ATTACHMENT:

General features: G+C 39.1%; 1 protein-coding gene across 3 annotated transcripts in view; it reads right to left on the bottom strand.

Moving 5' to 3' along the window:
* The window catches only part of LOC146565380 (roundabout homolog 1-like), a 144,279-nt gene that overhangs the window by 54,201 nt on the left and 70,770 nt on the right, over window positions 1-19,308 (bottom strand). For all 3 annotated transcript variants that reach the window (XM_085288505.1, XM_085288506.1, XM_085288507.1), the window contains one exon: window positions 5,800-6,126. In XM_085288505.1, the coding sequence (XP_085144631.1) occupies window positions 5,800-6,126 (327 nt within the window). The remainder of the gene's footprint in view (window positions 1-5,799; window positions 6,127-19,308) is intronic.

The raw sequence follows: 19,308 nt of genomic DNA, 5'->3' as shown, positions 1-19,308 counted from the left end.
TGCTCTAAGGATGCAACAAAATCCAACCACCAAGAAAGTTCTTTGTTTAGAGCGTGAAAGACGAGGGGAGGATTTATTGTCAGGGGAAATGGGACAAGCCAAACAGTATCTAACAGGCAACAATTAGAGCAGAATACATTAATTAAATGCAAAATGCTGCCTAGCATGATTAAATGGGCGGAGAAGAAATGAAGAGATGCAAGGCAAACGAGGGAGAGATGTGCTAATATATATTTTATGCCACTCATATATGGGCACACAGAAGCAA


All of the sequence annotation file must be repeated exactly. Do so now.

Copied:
General features: G+C 39.1%; 1 protein-coding gene across 3 annotated transcripts in view; it reads right to left on the bottom strand.

Moving 5' to 3' along the window:
* The window catches only part of LOC146565380 (roundabout homolog 1-like), a 144,279-nt gene that overhangs the window by 54,201 nt on the left and 70,770 nt on the right, over window positions 1-19,308 (bottom strand). For all 3 annotated transcript variants that reach the window (XM_085288505.1, XM_085288506.1, XM_085288507.1), the window contains one exon: window positions 5,800-6,126. In XM_085288505.1, the coding sequence (XP_085144631.1) occupies window positions 5,800-6,126 (327 nt within the window). The remainder of the gene's footprint in view (window positions 1-5,799; window positions 6,127-19,308) is intronic.

The raw sequence follows: 19,308 nt of genomic DNA, 5'->3' as shown, positions 1-19,308 counted from the left end.
TGCTCTAAGGATGCAACAAAATCCAACCACCAAGAAAGTTCTTTGTTTAGAGCGTGAAAGACGAGGGGAGGATTTATTGTCAGGGGAAATGGGACAAGCCAAACAGTATCTAACAGGCAACAATTAGAGCAGAATACATTAATTAAATGCAAAATGCTGCCTAGCATGATTAAATGGGCGGAGAAGAAATGAAGAGATGCAAGGCAAACGAGGGAGAGATGTGCTAATATATATTTTATGCCACTCATATATGGGCACACAGAAGCAA